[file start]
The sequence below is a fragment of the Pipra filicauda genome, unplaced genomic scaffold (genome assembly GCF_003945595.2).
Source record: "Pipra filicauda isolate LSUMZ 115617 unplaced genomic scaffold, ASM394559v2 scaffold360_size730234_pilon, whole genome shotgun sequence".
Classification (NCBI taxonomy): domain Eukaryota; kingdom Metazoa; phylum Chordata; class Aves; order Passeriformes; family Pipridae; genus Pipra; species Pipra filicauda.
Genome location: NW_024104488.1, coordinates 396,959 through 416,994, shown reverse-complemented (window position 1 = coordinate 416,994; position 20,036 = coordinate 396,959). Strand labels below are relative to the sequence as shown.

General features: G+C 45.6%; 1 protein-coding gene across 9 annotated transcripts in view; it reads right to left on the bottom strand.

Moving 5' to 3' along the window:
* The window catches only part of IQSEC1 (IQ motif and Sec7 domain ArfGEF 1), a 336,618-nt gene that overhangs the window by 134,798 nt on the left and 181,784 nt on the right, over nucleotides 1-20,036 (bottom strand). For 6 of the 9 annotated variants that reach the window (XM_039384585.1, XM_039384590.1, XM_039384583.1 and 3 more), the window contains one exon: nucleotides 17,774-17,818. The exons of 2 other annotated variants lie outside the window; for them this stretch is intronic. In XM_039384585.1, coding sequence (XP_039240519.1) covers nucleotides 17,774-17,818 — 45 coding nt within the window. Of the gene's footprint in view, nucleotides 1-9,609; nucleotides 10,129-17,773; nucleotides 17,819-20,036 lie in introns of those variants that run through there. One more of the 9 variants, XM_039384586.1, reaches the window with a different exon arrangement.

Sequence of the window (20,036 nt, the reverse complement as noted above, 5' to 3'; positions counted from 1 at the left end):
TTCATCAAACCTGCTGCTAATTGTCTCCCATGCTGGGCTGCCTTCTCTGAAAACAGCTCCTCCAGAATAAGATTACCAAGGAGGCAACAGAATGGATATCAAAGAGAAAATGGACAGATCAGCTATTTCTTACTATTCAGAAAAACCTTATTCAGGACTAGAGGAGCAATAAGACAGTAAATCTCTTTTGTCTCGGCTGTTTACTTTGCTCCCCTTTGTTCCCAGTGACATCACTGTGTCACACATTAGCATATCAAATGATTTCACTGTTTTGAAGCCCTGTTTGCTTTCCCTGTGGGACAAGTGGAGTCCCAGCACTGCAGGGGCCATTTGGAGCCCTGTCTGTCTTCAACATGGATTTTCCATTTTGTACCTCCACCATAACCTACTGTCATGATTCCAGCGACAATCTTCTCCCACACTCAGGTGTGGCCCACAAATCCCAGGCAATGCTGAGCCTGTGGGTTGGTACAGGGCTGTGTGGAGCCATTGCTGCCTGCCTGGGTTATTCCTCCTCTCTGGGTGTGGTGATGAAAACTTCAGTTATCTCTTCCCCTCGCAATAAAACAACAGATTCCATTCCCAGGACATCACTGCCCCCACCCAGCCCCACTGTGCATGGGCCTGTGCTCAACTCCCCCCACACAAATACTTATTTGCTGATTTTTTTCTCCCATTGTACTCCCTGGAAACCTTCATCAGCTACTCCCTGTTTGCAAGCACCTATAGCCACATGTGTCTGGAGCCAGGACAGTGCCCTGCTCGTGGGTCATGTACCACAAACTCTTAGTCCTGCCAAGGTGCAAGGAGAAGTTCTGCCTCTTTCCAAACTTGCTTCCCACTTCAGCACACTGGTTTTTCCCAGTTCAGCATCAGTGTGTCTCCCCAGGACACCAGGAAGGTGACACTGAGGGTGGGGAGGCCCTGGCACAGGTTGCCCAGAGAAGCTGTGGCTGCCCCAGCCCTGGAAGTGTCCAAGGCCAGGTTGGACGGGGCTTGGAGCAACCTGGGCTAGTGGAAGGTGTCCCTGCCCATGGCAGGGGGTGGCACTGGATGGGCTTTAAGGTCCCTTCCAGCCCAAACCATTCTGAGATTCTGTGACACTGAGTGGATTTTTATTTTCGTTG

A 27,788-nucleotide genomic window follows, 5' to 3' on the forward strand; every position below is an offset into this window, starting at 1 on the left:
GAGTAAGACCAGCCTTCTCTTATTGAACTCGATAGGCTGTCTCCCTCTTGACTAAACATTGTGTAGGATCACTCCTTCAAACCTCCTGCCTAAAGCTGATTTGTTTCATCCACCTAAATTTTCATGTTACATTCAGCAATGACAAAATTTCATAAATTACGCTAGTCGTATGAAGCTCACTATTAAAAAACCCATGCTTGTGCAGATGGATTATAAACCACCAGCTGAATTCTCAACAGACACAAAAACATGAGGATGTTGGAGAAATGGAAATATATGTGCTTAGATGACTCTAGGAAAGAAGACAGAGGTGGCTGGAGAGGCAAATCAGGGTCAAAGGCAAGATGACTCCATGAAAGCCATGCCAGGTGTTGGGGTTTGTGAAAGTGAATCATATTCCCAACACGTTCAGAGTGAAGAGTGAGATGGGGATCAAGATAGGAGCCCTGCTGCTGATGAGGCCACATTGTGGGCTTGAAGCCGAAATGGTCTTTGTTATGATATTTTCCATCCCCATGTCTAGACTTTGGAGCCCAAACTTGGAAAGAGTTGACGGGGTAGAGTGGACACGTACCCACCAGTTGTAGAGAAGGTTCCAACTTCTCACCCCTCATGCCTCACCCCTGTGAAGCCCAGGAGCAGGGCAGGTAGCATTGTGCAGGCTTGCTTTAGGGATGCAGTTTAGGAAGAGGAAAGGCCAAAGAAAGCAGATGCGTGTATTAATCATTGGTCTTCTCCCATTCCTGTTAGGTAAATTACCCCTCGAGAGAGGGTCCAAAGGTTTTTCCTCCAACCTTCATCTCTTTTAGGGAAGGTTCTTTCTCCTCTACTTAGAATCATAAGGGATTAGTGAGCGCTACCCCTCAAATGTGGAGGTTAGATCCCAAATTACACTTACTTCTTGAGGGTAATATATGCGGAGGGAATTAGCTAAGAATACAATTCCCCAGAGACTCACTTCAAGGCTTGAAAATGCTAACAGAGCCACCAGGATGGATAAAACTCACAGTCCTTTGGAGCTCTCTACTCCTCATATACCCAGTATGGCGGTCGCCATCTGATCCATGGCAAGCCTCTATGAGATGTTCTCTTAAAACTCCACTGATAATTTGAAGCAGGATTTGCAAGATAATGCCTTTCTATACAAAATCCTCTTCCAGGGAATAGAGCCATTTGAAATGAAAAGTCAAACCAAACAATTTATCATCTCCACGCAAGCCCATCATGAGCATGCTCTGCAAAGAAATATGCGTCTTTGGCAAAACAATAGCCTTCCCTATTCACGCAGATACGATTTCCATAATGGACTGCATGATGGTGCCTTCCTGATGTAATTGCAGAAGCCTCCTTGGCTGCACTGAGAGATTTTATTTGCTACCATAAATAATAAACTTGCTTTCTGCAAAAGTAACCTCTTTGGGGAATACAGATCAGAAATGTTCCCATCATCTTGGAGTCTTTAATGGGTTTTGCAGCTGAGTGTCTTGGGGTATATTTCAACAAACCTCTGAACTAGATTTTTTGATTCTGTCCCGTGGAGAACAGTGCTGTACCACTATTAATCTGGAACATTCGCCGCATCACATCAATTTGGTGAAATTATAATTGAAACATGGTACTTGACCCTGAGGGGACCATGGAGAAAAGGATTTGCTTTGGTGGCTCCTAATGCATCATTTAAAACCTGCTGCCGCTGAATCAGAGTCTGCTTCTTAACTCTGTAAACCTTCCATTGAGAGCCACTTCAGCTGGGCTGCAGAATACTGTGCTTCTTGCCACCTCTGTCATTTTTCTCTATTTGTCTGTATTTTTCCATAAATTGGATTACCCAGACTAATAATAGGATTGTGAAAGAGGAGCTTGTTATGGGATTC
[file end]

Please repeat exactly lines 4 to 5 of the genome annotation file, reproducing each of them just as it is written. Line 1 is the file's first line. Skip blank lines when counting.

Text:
Genome location: NW_024104488.1, coordinates 396,959 through 416,994, shown reverse-complemented (window position 1 = coordinate 416,994; position 20,036 = coordinate 396,959). Strand labels below are relative to the sequence as shown.

General features: G+C 45.6%; 1 protein-coding gene across 9 annotated transcripts in view; it reads right to left on the bottom strand.